1. woops, interrupted

    Lexico gives
    /ˈbo͝oɡē/ /ˈbʊɡi/
    in their US Dictionary entry. (NB: This is one pronunciation entry, they usually show it according to two different notation systems in the American section. You should just go there and listen to the audio.) This is the way I would say it. It is the same pronunciation of -oo- as you might hear in cookie, took, look. (The second one uses a special symbol — it is not simply a lower case u, it is an upward horseshoe or inverted omega.)

    In the UK Dictionary section, however, at https://www.lexico.com/definition/boogie , they give
    (they only give one system for pronunciations in UK section) Again, best you go listen to it. This is the vowel I would use in kook, shoot, loot.

    So are these Puppini Sisters British or Canadian or something?

    And to our British and Commonwealth correspondents: Do you honestly say Booooouuugie Woooooouuugi???

  2. “Les Babettes” are saying /ˈbuːɡi/ but I can’t hold them responsible — they are not even French despite the name, they are from Trieste, currently belonging to Italy. They also say “reveille” more than one way during this clip.

  3. At that tempo, Mitch4, I’m not sure I would have even noticed if you hadn’t pointed it out.

    The Puppini’s pronunciation does have the virtue, at least, of being closer to the vowel in “bugle”, providing some consonance in that lyric.

  4. Yeah, the YouTube comments for the Puppini’s clip, and some of the others, have some active disputes about the tempo.

    At least nobody is affricating the -g- to give us boojie-woojie!

  5. Mitch4: The Puppini Sisters are a British group (although one was originally Italian), and their name is a tribute to the Andrews Sisters.

    This rendition is excellent, as are all their songs. I particularly like this one:

  6. I’ve owned this song for at least ten years, but had never seen the video.

    I have to be honest, it looks like a whole lot of work went into that video, and added absolutely nothing to the song (as opposed to the Boohie Woogie video, which complemented it really well)

  7. B.A. Yeah, I was posting it for the song, not the video. (Although I don’t particularly dislike the video.)

  8. Eh, not bad, but I prefer the Andrews Sisters and Bette Midler’s version.

    The Video though… “The Captain seemed to understand…” and they show a smiling Sargent. (which is a physical impossibility). nitpicking, I know, but a google of ‘Army captain’ takes what? 15 seconds.

  9. Remember, clell65619, this is all taking place in an alternate universe where the World War 2 Army was integrated.

  10. @Mitch: At least nobody is affricating the -g- to give us boojie-woojie!
    I was already thinking of Long John Baldry before I got to your comment.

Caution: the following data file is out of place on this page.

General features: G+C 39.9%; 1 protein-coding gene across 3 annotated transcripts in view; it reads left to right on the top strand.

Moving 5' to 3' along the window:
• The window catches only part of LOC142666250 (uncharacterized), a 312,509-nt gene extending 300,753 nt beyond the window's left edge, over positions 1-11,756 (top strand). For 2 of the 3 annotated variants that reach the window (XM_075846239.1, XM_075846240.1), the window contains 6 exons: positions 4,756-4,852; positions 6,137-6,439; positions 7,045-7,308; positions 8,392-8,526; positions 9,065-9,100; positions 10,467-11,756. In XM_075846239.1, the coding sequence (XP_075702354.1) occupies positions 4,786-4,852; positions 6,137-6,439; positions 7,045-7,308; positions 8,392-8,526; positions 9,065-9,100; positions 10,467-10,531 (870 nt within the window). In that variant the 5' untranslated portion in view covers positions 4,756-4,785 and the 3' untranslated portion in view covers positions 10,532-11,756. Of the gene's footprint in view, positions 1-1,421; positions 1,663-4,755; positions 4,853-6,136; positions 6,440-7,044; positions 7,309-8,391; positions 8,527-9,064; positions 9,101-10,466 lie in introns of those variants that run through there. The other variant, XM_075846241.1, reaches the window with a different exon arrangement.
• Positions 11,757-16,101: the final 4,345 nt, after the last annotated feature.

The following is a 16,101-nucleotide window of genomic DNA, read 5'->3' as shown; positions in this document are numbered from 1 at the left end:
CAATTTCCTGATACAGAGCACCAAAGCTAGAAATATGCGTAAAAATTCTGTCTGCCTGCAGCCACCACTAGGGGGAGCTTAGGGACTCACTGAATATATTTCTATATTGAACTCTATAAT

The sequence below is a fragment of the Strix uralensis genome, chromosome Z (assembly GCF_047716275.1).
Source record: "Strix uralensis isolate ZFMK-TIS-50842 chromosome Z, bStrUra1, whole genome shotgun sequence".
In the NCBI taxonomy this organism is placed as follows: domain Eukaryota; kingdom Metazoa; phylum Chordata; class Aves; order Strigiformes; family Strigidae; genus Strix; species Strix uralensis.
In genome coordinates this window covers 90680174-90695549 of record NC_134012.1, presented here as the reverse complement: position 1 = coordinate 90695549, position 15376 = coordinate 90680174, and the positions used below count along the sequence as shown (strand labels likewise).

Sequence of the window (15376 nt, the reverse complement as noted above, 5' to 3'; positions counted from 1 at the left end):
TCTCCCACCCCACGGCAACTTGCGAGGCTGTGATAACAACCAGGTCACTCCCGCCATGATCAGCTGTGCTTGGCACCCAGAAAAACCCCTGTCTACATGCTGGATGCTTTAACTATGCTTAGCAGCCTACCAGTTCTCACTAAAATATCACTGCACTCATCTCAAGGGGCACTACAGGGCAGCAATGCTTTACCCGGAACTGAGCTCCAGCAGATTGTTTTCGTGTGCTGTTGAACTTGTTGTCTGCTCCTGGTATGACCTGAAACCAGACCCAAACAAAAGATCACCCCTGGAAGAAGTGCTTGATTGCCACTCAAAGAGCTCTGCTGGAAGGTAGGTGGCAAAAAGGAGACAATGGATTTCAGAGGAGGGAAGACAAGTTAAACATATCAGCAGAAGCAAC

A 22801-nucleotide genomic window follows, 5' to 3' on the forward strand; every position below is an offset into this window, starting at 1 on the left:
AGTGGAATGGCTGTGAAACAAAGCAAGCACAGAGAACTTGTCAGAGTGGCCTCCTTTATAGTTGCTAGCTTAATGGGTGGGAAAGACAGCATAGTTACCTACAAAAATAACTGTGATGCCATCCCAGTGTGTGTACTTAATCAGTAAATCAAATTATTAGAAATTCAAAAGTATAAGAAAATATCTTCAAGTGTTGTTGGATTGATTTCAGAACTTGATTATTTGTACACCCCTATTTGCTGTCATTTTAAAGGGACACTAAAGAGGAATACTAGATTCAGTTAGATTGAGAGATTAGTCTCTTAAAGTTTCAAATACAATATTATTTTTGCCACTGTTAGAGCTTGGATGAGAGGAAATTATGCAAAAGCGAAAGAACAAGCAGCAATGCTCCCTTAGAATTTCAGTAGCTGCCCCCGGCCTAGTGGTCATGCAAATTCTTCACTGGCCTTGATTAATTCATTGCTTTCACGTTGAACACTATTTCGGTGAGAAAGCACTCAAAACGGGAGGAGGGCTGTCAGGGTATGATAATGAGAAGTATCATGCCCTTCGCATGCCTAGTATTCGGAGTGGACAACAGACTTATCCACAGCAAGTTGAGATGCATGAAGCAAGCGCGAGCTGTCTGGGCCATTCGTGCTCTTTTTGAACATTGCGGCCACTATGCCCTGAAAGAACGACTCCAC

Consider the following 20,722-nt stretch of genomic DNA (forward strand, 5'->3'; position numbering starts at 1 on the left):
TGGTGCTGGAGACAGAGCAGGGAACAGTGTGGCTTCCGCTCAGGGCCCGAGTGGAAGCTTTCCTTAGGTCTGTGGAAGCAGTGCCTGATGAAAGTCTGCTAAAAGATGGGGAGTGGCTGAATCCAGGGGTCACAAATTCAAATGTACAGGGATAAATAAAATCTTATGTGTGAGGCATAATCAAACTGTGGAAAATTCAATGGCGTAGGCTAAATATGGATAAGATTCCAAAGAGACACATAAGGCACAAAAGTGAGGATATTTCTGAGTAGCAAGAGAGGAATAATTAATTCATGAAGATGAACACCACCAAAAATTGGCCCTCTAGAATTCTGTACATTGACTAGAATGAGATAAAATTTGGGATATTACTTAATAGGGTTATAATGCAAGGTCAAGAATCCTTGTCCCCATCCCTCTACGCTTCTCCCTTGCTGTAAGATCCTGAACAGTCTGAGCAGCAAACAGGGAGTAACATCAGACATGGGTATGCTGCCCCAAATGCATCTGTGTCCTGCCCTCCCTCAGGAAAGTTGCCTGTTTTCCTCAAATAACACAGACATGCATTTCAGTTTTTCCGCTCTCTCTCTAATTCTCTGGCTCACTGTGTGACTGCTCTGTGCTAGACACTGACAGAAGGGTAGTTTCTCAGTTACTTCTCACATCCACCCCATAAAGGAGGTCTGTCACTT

11. Thank you, I was truly, literally, laughing out loud!

    And to keep more nearly up-to-date, there seems to be a current revival of “bougie” (pronounced that same way) as an insult or disparagement. I saw a question online from (I presume) a young person, speculating that it is related to “bourgeois” — and I was glad to see the lexicographer answer with a confident affirmative. Merriam-Webster gives written attestation first in 1968, and I think I remember it from then.

  12. Huh, I just listened to the video I posted. I could have sworn there was a longer version where the judge asks if the defendant is a North American Negro and when told he isn’t is puzzled as to why he was playing “boojie-woojie” music. Maybe there’s a live version with a longer story.

  13. In this one, that geographic / racial characterization does come up, in the policeman’s definition provided for the judge. But I didn’t note the description being applied to anybody in the story.

  14. Right, but the version in my head has the judge interrupt the policeman, “Is the defendant a North American Negro?” “No, m’lud.” “Then why was he playing this boojie-woojie music?” And so on.

    I should note that Long John Baldry isn’t terribly well-known in the US, but he did have some renown in the UK. He’s also the “someone” (AKA Sugar Bear) in the Elton John song “Someone Saved My Life Tonight”.

  15. And to keep more nearly up-to-date, there seems to be a current revival of “bougie” (pronounced that same way)

    Most of the instances I’ve heard was more like “boozjie” than he was saying in the video. But close.

  16. Brian – I think you are right, though in fact I haven’t heard it much but have mostly just seen it written (in recent times)

    Demetrios – There was so much borrowing / sharing of riffs and licks, I’m not surprised at how familiar the opening piano line sounds on this, although I don’t think I know this bit nor the ensuing song. Also very natural is the electric guitar line when it breaks into the rock part!

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